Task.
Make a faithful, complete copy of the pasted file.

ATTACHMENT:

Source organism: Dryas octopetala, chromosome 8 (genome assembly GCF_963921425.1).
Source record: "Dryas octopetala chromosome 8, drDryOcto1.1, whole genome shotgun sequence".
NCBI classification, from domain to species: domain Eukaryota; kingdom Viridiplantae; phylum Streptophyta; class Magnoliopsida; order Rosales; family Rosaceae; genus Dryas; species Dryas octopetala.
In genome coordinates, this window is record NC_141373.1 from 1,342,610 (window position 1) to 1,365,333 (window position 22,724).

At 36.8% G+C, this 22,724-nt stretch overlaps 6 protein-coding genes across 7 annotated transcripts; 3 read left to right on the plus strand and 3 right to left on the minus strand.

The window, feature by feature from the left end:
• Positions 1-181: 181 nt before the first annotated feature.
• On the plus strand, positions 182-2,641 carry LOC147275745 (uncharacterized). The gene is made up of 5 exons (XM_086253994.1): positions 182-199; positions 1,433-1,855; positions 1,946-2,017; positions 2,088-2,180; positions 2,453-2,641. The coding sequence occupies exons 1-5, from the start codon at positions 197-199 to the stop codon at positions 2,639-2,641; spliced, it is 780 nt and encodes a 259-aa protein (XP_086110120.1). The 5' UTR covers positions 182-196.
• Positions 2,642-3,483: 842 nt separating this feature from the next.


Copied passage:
Source organism: Dryas octopetala, chromosome 8 (genome assembly GCF_963921425.1).
Source record: "Dryas octopetala chromosome 8, drDryOcto1.1, whole genome shotgun sequence".
NCBI classification, from domain to species: domain Eukaryota; kingdom Viridiplantae; phylum Streptophyta; class Magnoliopsida; order Rosales; family Rosaceae; genus Dryas; species Dryas octopetala.
In genome coordinates, this window is record NC_141373.1 from 1,342,610 (window position 1) to 1,365,333 (window position 22,724).

At 36.8% G+C, this 22,724-nt stretch overlaps 6 protein-coding genes across 7 annotated transcripts; 3 read left to right on the plus strand and 3 right to left on the minus strand.

The window, feature by feature from the left end:
• Positions 1-181: 181 nt before the first annotated feature.
• On the plus strand, positions 182-2,641 carry LOC147275745 (uncharacterized). The gene is made up of 5 exons (XM_086253994.1): positions 182-199; positions 1,433-1,855; positions 1,946-2,017; positions 2,088-2,180; positions 2,453-2,641. The coding sequence occupies exons 1-5, from the start codon at positions 197-199 to the stop codon at positions 2,639-2,641; spliced, it is 780 nt and encodes a 259-aa protein (XP_086110120.1). The 5' UTR covers positions 182-196.
• Positions 2,642-3,483: 842 nt separating this feature from the next.